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Release Date: 01/07/1997
Contact Information: Liza Judge, EPA (617) 918-1067 U.S. Department of Justice (202) 514-2008 U.S. Attorney (203) 773-2108 x 3022

WASHINGTON, D.C. -- The United States today sued Raymark Industries for past and future cleanup costs at the Raymark Industries Superfund Site in Stratford, Connecticut, estimated by the Environmental Protection Agency to total over $192 million.

From 1919 to 1989, Raymark manufactured friction products, including brake linings and clutch facings, disposing of lead, asbestos, PCBs and other hazardous substances at the Raymark Facility and other locations in the Town of Stratford. The State of Connecticut also filed suit today to recover the estimated $20 million it expects to spend for its share of the cleanup and maintenance costs.

The complaints, filed today in U.S. District Court in Bridgeport, name Raymark Industries, Inc. and R.E. Laukhuff, as trustee for the Stratford Trust, as defendants. In addition, the 33-acre Raymark Facility in Stratford, which is part of the Superfund site, was named as a defendant, in order to facilitate judicial sale of the Facility to recoup a portion of the federal and state governments' cleanup costs.

Raymark is liable for reimbursing EPA for the $81 million in cleanup costs it has incurred to date, and all future cleanup costs, which are estimated at $111 million.

R.E. Laukhuff is named as a co-defendant because Raymark attempted to transfer its ownership of the contaminated Raymark Facility to Mr. Laukhuff as trustee for the Stratford Trust, a trust Raymark says was established for the benefit of its pensioners. Raymark attempted to transfer ownership of the facility to the trustee immediately after EPA notified Raymark that a Superfund lien would be placed on the property. None of Raymark's pensioners is named as a defendant or is potentially liable in this action.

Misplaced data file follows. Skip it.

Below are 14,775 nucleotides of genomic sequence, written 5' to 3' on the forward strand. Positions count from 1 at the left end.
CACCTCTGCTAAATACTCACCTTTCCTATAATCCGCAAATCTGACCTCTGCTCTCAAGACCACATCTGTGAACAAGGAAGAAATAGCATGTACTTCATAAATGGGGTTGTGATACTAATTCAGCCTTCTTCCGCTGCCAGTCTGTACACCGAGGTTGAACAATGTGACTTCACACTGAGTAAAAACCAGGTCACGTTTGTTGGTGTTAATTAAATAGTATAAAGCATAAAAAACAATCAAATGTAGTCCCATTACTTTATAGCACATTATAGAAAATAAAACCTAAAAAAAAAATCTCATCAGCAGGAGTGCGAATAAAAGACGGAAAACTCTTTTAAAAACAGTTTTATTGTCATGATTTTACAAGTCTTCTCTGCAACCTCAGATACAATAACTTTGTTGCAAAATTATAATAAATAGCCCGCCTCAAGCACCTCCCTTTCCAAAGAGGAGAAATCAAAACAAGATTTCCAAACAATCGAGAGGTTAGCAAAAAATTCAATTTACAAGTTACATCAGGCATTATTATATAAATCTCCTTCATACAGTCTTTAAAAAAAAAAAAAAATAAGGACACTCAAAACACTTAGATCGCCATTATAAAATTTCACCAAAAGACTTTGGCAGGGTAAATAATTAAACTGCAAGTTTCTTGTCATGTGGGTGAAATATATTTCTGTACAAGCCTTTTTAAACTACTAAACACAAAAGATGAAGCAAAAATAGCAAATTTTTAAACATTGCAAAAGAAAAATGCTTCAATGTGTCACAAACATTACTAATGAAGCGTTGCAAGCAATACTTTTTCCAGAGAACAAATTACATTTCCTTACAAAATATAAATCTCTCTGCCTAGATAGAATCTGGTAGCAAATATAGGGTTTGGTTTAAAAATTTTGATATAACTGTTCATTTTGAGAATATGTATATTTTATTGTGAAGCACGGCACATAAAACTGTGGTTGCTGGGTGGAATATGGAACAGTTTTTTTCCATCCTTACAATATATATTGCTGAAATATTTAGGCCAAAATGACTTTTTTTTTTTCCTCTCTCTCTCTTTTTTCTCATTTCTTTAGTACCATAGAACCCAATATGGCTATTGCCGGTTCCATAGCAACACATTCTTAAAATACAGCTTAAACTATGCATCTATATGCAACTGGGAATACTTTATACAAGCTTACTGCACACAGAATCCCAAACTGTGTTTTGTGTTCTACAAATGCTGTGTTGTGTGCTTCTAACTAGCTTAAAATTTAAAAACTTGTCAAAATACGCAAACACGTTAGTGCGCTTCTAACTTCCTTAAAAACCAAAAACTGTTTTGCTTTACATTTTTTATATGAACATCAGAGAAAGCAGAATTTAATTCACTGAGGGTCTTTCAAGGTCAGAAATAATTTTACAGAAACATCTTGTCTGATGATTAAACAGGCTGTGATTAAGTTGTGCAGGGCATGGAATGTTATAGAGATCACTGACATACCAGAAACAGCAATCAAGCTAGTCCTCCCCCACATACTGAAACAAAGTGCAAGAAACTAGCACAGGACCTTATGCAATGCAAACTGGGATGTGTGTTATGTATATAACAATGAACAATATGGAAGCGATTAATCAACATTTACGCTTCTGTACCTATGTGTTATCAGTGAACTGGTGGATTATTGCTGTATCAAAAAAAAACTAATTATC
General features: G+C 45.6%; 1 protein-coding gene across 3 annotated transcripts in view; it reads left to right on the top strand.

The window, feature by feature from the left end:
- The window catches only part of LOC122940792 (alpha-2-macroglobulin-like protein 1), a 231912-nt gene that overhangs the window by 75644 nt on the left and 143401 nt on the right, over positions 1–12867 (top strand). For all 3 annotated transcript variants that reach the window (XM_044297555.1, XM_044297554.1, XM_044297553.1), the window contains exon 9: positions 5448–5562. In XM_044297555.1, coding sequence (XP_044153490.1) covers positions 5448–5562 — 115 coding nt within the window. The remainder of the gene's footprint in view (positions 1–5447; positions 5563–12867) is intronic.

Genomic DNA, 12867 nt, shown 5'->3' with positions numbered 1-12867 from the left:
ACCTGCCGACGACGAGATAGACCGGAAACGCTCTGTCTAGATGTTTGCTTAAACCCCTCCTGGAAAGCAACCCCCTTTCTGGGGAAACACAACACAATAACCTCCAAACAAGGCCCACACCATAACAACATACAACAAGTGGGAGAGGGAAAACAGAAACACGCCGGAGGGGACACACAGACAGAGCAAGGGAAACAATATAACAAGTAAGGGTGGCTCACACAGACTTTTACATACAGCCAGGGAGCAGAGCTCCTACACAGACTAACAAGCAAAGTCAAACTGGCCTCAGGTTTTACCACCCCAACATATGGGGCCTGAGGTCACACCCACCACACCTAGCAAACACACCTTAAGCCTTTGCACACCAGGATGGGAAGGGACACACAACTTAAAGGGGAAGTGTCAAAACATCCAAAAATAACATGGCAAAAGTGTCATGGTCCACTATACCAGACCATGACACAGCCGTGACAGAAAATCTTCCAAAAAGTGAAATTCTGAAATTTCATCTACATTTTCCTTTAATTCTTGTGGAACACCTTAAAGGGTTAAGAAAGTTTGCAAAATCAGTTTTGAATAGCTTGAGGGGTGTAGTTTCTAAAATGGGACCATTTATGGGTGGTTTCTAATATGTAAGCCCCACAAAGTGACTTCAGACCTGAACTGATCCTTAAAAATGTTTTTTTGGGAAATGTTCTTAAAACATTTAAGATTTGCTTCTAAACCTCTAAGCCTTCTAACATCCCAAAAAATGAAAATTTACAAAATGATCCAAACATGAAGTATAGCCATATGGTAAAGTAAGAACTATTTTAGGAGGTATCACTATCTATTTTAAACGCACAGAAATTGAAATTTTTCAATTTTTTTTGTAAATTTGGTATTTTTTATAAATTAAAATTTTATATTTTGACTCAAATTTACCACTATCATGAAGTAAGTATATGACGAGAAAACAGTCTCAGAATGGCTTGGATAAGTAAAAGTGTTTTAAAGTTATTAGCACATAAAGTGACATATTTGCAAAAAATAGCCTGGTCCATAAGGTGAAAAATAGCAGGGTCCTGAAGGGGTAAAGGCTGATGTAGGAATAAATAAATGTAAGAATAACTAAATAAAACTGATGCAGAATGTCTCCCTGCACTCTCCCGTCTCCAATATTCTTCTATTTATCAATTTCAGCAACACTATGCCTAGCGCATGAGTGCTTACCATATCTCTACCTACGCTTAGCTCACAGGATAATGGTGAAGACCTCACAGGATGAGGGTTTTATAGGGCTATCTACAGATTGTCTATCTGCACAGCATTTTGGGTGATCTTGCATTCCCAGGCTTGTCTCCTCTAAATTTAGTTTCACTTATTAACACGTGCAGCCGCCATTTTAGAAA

The United States' position, as set forth in the complaint, is that the transfer is void as a fraudulent transfer and Raymark is still liable for the Superfund cleanup costs as the current owner of the contaminated property. If the court voids the transfer of the property, Mr. Laukhuff will no longer be a defendant in the case.

"It's time for Raymark to step up to the plate and do the right thing by taking responsibility for its actions," said Lois Schiffer, Assistant Attorney General in charge of the Justice Department's Environment and Natural Resources Division. "It is absolutely essential that those responsible for environmental contamination pay their fair share of the cleanup costs."

"EPA is committed to the Raymark cleanup and the future redevelopment of the Facility. We will continue to move forward and to work closely with the Stratford community and the developer," said John P. DeVillars, EPA's Regional Administrator. "I look forward to a bright future for this Site."

Christopher F. Droney, United States Attorney for the District of Connecticut noted the anticipated economic benefits to be realized by the local community from the judicial sale of the Raymark Facility and its commercial redevelopment.

If the United States prevails on its claim to recover against the Raymark Facility to satisfy EPA's Superfund lien on the property, it will be sold at a judicial sale and proceeds will be paid to the State of Connecticut and to the EPA Superfund as a partial recovery of the cleanup costs at the Site. Once the cleanup is completed, the Raymark Facility can be redeveloped by a new owner for commercial use.